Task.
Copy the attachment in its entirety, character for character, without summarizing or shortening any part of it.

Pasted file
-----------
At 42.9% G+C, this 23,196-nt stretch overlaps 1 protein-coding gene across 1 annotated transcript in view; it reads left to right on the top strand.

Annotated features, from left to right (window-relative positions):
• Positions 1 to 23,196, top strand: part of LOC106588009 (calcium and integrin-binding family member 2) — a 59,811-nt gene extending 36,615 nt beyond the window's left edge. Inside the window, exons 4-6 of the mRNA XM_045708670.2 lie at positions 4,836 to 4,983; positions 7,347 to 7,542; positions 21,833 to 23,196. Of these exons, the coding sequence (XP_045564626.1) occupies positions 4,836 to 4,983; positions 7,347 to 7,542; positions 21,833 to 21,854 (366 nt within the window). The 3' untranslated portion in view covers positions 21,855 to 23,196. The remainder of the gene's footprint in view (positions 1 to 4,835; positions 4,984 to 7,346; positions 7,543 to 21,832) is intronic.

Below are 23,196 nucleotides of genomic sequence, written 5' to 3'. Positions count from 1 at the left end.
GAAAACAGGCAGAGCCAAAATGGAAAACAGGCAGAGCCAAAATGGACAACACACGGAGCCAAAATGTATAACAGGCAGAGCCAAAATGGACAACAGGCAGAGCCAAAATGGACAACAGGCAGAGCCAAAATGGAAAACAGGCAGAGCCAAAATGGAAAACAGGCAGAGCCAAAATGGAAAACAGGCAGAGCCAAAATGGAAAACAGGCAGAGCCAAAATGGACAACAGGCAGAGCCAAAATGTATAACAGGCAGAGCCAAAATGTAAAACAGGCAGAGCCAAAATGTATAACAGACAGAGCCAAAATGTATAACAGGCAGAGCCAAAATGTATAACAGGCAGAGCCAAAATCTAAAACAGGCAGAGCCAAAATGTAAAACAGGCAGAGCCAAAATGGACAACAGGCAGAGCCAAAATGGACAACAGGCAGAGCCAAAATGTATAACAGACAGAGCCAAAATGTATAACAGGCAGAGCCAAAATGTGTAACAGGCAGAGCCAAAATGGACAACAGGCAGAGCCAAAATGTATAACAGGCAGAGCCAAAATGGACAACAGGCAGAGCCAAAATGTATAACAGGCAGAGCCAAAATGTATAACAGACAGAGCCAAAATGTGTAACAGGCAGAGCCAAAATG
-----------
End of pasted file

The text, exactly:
At 42.9% G+C, this 23,196-nt stretch overlaps 1 protein-coding gene across 1 annotated transcript in view; it reads left to right on the top strand.

Annotated features, from left to right (window-relative positions):
• Positions 1 to 23,196, top strand: part of LOC106588009 (calcium and integrin-binding family member 2) — a 59,811-nt gene extending 36,615 nt beyond the window's left edge. Inside the window, exons 4-6 of the mRNA XM_045708670.2 lie at positions 4,836 to 4,983; positions 7,347 to 7,542; positions 21,833 to 23,196. Of these exons, the coding sequence (XP_045564626.1) occupies positions 4,836 to 4,983; positions 7,347 to 7,542; positions 21,833 to 21,854 (366 nt within the window). The 3' untranslated portion in view covers positions 21,855 to 23,196. The remainder of the gene's footprint in view (positions 1 to 4,835; positions 4,984 to 7,346; positions 7,543 to 21,832) is intronic.

Below are 23,196 nucleotides of genomic sequence, written 5' to 3'. Positions count from 1 at the left end.
GAAAACAGGCAGAGCCAAAATGGAAAACAGGCAGAGCCAAAATGGACAACACACGGAGCCAAAATGTATAACAGGCAGAGCCAAAATGGACAACAGGCAGAGCCAAAATGGACAACAGGCAGAGCCAAAATGGAAAACAGGCAGAGCCAAAATGGAAAACAGGCAGAGCCAAAATGGAAAACAGGCAGAGCCAAAATGGAAAACAGGCAGAGCCAAAATGGACAACAGGCAGAGCCAAAATGTATAACAGGCAGAGCCAAAATGTAAAACAGGCAGAGCCAAAATGTATAACAGACAGAGCCAAAATGTATAACAGGCAGAGCCAAAATGTATAACAGGCAGAGCCAAAATCTAAAACAGGCAGAGCCAAAATGTAAAACAGGCAGAGCCAAAATGGACAACAGGCAGAGCCAAAATGGACAACAGGCAGAGCCAAAATGTATAACAGACAGAGCCAAAATGTATAACAGGCAGAGCCAAAATGTGTAACAGGCAGAGCCAAAATGGACAACAGGCAGAGCCAAAATGTATAACAGGCAGAGCCAAAATGGACAACAGGCAGAGCCAAAATGTATAACAGGCAGAGCCAAAATGTATAACAGACAGAGCCAAAATGTGTAACAGGCAGAGCCAAAATG